Advertisement
Culture

Danny Glover is a no-show at the Down For Life party

Why is it, again, that our city is nicknamed Toronto the Good? Because based on everything we’ve seen so far at TIFF, we’re officially petitioning to rename this town Toronto the Trying To Get Laid.

We’ve already dished on the short-skirted antics of 20-something girls in star-studded Yorkville. But things got even more desperate at the decidedly un-star-studded Down For Life opening night party at Maro supper club last Saturday. From the hairspray-intensive preening sesh going on in the women’s washroom to the two ladies in Saran wrap-like outfits (they stationed themselves around the corner from the red carpet entrance and teetered crazily on their high heels, spying on anyone and everyone coming in the door), the whole night was downright libidinous. And yet, not a single person we asked knew what film the party was celebrating. Well done, Hogtown.

Somebody should have disabused the poor young things of their fantasies, since no celebrities were ever going to show up at Maro. Danny Glover, Down For Life’s star, boycotted TIFF because of the Tel Aviv spotlight. We did hear that Laz Alonso, an actor in the film who also has a small role in James Cameron’s upcoming Avatar, and who therefore might one day become famous, showed up after we left. But even without star power, we sort of got the feeling the crowd was going to cope any which way they could. As our date commented outside the bathrooms, “This hallway smells like lube.”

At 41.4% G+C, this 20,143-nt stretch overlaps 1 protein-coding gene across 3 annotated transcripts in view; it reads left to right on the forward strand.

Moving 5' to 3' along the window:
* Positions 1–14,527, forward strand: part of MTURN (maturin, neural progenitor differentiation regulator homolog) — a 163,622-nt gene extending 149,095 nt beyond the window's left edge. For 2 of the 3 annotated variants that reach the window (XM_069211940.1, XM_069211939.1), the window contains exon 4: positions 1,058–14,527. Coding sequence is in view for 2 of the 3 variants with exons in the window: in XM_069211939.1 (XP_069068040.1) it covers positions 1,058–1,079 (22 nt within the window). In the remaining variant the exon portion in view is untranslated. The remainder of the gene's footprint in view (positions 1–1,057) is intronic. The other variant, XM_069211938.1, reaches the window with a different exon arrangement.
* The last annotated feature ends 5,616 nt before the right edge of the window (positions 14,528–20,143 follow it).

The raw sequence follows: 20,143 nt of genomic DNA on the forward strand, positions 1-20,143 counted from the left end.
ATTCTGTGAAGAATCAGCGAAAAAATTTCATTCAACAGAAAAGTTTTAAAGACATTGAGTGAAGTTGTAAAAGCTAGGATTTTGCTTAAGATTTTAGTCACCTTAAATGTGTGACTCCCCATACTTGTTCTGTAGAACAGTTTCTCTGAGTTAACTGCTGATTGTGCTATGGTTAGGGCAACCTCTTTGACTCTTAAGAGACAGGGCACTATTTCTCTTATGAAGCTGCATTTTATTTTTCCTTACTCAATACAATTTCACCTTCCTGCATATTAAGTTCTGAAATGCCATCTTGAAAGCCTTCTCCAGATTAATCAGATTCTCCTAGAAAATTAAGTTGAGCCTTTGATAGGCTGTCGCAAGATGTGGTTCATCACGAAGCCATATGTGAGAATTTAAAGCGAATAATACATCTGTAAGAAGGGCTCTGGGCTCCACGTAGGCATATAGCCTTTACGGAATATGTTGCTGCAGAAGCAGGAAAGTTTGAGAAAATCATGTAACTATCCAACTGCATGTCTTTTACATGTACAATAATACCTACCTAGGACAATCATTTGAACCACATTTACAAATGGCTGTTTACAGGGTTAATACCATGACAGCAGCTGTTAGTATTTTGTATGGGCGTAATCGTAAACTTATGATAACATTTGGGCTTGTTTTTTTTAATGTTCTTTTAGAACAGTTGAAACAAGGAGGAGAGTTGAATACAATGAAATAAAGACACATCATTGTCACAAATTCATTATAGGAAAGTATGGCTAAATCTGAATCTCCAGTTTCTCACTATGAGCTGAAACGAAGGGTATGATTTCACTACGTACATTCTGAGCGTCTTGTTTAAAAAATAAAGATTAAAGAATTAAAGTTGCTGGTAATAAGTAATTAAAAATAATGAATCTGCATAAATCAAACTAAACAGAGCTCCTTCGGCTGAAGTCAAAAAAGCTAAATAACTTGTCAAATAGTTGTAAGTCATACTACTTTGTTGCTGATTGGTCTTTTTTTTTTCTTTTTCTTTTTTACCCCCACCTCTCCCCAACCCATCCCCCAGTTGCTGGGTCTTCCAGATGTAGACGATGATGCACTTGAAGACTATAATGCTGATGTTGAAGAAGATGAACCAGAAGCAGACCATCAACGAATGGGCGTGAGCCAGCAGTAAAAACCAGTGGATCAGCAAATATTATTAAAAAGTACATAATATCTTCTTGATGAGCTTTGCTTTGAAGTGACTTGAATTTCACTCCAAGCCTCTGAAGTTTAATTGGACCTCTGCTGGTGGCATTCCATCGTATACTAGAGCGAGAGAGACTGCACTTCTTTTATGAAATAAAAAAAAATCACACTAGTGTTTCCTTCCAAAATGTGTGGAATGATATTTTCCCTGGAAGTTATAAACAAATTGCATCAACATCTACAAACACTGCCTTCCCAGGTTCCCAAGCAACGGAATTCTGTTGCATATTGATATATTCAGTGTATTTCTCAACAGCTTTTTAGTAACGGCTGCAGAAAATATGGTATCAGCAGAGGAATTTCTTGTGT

NEVER MISS A TORONTO LIFE STORY

Sign up for This City, our free newsletter about everything that matters right now in Toronto politics, sports, business, culture, society and more.

By signing up, you agree to our terms of use and privacy policy.
You may unsubscribe at any time.

This site is protected by reCAPTCHA and the Google Privacy Policy and Terms of Service apply.

Advertisement
Advertisement

Big Stories

The Battle for Leslieville: Gentrification, opioids and murder in the city’s most divided neighbourhood
Deep Dives

The Battle for Leslieville: Gentrification, opioids and murder in the city’s most divided neighbourhood